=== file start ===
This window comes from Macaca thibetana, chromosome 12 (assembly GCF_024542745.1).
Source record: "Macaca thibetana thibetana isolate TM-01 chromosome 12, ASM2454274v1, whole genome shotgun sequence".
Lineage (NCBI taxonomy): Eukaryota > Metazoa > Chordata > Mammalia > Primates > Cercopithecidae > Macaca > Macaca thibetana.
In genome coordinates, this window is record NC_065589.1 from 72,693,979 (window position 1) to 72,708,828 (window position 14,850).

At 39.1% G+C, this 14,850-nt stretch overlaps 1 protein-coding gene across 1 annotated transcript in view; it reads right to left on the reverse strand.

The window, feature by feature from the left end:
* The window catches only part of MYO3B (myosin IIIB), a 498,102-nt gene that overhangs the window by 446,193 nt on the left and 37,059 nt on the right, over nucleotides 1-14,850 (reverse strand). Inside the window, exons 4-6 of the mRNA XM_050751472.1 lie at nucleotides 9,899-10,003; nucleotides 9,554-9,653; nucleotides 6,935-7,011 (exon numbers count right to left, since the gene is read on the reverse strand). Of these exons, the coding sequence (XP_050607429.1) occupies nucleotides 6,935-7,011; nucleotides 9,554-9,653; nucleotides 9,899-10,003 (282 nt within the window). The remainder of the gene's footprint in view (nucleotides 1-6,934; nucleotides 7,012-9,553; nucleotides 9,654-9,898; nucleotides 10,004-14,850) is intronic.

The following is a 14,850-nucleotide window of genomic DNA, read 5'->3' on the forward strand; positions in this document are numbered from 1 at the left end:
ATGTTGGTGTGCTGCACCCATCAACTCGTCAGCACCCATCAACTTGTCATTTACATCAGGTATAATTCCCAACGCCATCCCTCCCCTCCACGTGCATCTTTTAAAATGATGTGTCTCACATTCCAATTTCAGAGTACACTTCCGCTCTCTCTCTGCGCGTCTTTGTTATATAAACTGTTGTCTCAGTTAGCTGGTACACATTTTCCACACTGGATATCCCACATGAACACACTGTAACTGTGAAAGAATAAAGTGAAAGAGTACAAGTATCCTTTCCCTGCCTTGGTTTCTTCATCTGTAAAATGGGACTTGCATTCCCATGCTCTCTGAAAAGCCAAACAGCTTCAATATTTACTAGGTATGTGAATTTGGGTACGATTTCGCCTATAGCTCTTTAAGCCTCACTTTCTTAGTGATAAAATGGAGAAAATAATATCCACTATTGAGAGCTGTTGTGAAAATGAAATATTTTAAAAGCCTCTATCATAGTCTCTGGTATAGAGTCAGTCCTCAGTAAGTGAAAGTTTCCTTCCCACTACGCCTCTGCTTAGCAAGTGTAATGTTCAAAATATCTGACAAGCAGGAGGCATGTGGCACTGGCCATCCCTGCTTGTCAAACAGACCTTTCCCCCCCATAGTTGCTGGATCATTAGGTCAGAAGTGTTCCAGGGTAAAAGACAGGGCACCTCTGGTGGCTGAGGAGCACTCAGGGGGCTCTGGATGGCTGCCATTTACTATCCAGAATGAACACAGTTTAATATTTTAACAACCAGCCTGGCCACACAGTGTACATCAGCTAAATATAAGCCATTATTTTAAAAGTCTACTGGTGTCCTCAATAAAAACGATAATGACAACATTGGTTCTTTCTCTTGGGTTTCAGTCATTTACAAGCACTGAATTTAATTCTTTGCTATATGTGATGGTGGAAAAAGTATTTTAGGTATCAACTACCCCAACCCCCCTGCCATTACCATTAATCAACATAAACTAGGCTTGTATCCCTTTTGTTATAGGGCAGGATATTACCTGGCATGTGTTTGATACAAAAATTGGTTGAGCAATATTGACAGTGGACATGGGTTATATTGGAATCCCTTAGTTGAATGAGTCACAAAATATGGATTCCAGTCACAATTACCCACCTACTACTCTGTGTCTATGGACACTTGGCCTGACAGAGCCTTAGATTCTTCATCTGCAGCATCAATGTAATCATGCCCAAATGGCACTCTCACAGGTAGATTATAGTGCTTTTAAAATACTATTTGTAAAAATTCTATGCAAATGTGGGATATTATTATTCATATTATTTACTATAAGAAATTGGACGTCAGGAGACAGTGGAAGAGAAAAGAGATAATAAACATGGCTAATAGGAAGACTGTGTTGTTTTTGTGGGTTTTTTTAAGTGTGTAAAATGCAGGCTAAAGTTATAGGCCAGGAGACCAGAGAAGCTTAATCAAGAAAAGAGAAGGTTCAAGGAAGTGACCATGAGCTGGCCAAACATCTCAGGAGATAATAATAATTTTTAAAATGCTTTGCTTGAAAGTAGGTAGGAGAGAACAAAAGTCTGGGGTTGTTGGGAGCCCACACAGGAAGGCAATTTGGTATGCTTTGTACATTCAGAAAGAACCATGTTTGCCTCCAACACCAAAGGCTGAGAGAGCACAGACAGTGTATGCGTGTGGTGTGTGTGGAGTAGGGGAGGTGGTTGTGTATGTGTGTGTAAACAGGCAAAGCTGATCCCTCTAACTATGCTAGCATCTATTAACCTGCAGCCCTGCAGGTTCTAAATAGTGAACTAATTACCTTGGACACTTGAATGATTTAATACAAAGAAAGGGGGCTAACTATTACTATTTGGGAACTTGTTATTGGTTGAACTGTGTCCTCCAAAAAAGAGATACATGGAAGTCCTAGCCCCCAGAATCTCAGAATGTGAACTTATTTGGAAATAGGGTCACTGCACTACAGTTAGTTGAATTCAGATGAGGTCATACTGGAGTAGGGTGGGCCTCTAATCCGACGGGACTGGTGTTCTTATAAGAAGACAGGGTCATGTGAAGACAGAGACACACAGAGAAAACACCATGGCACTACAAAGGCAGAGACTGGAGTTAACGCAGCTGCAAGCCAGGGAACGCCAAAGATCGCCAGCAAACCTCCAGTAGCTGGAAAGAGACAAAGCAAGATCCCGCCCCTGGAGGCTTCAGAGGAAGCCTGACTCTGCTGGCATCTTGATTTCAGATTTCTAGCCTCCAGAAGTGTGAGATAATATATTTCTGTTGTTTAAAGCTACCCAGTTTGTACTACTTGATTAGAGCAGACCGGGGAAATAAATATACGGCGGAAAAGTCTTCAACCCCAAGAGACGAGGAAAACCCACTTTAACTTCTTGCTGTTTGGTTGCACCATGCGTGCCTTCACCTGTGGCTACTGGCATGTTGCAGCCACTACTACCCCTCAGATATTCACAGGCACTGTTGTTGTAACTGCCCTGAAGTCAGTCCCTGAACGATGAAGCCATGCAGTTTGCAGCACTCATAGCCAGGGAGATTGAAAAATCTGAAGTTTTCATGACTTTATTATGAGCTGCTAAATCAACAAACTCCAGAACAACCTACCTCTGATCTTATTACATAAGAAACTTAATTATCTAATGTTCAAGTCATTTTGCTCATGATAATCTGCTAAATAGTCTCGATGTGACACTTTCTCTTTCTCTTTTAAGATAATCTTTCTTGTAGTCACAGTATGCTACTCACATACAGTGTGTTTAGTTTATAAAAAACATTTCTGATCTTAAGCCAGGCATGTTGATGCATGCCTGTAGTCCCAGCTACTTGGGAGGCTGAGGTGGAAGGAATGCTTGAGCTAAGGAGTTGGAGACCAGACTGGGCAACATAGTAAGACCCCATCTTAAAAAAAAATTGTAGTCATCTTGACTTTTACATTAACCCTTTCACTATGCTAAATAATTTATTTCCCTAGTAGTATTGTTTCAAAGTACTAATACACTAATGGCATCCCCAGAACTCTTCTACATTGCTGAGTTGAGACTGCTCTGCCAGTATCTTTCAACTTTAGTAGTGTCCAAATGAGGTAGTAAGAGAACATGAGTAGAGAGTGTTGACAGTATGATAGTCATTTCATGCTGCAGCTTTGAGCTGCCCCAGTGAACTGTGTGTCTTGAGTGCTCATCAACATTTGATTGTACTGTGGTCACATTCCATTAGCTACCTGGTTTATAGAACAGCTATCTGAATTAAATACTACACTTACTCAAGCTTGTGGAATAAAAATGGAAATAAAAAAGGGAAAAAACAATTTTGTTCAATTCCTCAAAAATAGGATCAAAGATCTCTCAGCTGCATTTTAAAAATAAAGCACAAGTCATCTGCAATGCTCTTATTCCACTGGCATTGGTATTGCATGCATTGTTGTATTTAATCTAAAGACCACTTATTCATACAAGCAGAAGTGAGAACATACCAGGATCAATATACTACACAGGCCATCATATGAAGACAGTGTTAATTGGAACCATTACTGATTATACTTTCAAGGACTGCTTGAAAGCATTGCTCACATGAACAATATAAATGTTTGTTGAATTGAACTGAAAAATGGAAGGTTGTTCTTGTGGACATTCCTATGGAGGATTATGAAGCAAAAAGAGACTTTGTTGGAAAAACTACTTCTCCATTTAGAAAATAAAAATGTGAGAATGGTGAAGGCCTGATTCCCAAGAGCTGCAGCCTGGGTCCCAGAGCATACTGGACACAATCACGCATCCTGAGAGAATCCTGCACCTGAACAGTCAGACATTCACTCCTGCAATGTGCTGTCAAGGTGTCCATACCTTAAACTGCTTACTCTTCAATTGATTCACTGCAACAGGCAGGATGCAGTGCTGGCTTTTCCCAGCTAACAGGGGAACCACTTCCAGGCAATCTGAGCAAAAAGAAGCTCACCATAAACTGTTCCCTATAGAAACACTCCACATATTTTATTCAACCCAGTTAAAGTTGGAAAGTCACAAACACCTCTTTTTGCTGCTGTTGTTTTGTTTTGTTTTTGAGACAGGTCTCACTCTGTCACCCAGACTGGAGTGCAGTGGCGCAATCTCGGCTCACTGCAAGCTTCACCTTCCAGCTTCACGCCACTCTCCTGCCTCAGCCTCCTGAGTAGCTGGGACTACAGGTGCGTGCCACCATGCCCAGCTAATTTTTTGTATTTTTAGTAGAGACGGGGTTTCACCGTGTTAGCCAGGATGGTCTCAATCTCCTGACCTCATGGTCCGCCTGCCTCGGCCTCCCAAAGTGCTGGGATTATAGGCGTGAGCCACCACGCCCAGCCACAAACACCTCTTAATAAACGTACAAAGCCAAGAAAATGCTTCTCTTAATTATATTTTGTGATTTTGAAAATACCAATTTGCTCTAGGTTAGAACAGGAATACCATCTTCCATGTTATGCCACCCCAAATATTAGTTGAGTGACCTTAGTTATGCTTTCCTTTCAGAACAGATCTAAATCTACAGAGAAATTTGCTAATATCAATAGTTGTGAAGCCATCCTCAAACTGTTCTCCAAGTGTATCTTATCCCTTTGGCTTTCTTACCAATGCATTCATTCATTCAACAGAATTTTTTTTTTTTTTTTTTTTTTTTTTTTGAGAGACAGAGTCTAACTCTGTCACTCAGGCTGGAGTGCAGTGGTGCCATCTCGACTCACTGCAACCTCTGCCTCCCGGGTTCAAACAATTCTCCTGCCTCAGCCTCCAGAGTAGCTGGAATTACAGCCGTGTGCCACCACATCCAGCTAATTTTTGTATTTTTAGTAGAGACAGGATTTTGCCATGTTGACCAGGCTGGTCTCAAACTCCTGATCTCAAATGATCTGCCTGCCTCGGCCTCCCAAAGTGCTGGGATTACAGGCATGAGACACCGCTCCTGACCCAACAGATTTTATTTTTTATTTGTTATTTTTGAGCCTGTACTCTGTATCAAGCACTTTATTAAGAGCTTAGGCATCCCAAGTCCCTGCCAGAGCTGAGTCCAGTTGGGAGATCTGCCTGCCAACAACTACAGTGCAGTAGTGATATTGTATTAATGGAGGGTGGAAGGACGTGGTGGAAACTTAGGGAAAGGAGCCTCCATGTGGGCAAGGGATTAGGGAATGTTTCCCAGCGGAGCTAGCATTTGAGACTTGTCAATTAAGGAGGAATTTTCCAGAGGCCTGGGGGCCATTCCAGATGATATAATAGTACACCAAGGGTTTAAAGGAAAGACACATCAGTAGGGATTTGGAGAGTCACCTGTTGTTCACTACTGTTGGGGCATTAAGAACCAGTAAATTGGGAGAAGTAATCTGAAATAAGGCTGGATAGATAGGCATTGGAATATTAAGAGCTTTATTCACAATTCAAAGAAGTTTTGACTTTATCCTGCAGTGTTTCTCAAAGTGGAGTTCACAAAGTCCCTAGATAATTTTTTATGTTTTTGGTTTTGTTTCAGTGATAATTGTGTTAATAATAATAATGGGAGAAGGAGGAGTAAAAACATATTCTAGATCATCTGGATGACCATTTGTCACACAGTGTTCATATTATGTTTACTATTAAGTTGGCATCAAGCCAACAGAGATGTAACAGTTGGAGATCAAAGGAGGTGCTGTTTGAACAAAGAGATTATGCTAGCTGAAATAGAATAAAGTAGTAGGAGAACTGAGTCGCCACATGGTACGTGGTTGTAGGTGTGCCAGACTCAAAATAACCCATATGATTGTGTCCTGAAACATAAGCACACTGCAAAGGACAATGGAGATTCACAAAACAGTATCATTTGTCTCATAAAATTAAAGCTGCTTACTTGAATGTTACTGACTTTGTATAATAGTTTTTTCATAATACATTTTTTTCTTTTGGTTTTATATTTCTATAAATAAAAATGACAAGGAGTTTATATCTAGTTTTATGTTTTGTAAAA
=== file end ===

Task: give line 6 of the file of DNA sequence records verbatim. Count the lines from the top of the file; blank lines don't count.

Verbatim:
The window, feature by feature from the left end: